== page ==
Teeth loss in children
Teeth fall out in children when changing teeth in the mixed dentition due to normal tooth loss of the milk teeth.
The first milk teeth that fail in the child are the incisors in the milk teeth.
Teeth fall out when changing teeth
The permanent teeth develop under the milk teeth and expel the milk teeth, because between the 5th and 13th year of life the milk teeth are replaced by the permanent teeth.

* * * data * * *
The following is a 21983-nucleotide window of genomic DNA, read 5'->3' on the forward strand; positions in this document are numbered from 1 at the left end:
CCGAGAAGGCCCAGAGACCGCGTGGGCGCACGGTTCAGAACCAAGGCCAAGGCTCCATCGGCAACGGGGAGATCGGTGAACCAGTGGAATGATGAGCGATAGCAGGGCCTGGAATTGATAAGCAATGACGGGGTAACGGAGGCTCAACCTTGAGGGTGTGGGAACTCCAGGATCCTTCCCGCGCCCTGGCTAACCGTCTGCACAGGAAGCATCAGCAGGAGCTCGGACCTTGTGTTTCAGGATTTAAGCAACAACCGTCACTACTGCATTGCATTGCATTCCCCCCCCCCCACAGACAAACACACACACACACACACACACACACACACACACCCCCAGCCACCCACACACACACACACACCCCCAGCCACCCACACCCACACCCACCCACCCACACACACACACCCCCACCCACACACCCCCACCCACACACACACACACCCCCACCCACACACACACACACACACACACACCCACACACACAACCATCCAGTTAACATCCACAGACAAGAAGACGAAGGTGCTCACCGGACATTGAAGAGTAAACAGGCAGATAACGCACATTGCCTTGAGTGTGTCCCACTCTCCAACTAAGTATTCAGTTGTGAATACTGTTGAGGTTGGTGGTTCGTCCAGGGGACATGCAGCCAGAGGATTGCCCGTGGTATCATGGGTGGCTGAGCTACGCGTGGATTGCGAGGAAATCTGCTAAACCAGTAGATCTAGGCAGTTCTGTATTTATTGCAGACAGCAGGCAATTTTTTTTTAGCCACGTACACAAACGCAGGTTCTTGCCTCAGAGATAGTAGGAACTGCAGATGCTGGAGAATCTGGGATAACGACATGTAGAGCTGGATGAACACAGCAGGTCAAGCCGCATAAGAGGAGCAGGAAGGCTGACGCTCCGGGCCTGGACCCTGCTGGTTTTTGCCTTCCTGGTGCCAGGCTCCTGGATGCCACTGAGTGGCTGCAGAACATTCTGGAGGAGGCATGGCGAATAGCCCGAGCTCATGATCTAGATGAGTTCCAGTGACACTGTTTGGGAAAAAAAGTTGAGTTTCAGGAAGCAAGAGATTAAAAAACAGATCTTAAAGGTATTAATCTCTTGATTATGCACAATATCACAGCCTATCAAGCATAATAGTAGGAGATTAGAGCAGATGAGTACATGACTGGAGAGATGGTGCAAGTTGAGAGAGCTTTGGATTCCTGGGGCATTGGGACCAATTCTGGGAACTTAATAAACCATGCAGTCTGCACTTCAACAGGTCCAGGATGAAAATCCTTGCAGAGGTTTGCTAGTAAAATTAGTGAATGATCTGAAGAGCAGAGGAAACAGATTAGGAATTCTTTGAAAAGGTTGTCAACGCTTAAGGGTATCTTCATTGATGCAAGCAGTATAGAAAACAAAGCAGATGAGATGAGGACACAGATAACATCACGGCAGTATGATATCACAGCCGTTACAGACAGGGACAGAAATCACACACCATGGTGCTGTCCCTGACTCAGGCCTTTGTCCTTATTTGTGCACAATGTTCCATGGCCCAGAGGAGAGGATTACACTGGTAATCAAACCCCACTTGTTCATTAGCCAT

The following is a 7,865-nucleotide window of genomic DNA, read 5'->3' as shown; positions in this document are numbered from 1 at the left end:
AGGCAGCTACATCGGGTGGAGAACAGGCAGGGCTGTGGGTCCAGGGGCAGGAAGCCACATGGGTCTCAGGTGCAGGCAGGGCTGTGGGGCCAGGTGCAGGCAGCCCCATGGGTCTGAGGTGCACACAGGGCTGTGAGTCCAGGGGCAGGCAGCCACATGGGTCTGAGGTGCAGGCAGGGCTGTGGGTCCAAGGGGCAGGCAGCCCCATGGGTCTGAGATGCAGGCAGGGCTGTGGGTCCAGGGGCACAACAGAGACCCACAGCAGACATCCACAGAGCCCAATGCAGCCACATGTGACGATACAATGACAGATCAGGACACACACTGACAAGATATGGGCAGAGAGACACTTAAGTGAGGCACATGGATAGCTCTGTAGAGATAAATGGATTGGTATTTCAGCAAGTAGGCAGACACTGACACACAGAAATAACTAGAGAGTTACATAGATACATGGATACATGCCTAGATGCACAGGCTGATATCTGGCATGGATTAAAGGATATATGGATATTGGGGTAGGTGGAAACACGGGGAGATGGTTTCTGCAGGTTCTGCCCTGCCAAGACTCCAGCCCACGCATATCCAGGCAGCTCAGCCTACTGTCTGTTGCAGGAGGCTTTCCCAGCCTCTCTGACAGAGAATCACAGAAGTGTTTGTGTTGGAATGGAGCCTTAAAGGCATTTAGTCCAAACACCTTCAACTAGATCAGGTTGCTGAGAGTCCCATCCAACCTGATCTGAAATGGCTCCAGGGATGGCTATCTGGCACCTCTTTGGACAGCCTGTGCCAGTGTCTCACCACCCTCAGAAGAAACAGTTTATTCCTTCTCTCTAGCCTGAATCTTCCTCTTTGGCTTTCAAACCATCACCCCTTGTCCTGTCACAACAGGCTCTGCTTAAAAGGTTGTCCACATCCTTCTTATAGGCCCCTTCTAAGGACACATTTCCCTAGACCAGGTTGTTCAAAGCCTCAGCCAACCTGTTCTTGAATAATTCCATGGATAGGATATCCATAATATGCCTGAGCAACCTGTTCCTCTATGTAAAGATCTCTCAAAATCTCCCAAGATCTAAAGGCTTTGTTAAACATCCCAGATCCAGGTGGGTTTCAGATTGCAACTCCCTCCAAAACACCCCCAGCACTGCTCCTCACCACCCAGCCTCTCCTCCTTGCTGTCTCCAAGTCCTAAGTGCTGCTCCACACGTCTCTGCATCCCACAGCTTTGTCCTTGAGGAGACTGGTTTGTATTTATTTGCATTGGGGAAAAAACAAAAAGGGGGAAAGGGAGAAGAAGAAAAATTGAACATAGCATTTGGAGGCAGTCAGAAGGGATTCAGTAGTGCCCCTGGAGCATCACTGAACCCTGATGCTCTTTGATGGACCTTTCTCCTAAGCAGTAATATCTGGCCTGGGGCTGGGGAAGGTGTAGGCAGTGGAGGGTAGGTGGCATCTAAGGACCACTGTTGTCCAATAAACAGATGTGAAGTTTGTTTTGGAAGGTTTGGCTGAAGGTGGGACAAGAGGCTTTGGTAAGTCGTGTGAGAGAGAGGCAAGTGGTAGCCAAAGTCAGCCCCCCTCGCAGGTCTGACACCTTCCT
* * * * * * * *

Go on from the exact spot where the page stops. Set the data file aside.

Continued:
The teeth of the human dentition are already in place before birth, because the germs for all teeth are created in the first six to eight weeks of pregnancy. At birth, parts of the milk teeth and permanent teeth are formed. The permanent teeth complement the milk teeth, which are the placeholders for the permanent teeth and, up to this point, are responsible for crushing the food. Milk teeth must fall out to make room for the permanent teeth, which takes six or more years. Inflamed milk teeth can also cause damage to the permanent teeth, which means that milk teeth must also be optimally cared for. The constantly growing and shifting remaining teeth begin to dissolve the roots of the milk teeth from below, so that milk teeth begin to shake. The 20 deciduous teeth that grow up to about three years of age usually fall out in the order in which they came. In some children, the first milk teeth fail at the age of four, but in other children, the teeth do not fall out until the age of seven. When children get their teeth early, the teeth usually fall out early. Milk teeth fall out, even if the permanent tooth is not yet visible under the milk tooth, because it often takes days, weeks or months for the new tooth to appear. The concerns about the initially missing tooth are mostly unfounded in the event of a delayed breakthrough of up to six months.